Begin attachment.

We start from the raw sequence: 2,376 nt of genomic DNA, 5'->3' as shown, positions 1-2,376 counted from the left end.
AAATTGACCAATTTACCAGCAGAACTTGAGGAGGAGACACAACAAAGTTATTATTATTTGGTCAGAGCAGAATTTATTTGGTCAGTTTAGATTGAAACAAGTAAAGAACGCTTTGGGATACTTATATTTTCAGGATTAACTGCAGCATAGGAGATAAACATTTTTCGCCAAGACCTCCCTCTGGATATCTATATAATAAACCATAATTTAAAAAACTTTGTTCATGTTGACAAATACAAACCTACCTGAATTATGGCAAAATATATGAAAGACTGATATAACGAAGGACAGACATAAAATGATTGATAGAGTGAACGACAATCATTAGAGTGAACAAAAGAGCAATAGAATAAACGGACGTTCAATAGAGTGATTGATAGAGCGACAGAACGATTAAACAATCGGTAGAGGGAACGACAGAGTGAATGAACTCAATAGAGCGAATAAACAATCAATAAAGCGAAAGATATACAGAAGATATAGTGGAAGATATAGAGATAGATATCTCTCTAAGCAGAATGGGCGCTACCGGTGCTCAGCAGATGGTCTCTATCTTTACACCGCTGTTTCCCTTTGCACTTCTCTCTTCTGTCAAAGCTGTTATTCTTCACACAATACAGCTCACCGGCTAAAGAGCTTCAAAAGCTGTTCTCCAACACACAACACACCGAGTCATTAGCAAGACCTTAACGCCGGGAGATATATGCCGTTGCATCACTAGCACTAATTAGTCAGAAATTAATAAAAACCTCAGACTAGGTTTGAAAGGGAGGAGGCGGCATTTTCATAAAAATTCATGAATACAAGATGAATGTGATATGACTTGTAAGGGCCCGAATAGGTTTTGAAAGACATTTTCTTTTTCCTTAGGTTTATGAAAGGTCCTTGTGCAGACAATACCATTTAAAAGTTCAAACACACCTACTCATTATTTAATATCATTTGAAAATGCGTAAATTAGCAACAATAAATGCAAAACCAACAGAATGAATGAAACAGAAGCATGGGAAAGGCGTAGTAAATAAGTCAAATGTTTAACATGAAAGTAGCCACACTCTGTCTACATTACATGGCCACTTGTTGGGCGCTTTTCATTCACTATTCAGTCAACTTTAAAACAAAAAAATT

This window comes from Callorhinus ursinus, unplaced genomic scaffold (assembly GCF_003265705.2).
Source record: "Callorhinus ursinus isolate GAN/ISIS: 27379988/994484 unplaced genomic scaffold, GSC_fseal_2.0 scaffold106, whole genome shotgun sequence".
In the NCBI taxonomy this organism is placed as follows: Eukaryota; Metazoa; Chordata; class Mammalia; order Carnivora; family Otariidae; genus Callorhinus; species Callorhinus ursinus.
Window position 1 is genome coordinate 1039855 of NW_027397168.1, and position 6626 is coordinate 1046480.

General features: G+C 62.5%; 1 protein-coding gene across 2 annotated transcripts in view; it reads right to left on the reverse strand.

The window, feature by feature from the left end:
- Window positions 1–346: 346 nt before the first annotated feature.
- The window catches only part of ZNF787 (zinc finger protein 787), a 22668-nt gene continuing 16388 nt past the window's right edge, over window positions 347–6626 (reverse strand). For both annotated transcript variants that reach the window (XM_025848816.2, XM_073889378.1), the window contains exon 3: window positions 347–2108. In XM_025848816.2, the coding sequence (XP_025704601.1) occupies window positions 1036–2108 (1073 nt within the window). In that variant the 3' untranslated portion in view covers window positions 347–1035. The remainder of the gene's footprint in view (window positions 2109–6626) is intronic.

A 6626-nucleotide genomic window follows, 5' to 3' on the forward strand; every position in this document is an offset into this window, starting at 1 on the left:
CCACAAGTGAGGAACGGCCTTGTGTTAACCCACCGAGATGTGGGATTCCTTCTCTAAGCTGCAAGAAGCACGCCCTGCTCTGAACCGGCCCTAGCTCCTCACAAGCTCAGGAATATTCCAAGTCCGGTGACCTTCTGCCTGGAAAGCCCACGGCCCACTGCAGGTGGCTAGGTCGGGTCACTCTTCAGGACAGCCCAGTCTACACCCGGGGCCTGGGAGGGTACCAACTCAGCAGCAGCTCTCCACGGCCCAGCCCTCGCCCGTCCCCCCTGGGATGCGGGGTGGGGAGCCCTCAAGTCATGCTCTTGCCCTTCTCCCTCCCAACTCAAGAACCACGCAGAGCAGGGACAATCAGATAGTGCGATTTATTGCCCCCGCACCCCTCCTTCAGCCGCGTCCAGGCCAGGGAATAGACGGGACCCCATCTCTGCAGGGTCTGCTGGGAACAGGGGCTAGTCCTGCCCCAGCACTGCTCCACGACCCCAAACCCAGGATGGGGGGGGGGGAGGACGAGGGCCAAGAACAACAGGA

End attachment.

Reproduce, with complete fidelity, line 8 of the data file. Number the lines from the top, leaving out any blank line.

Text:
The window, feature by feature from the left end: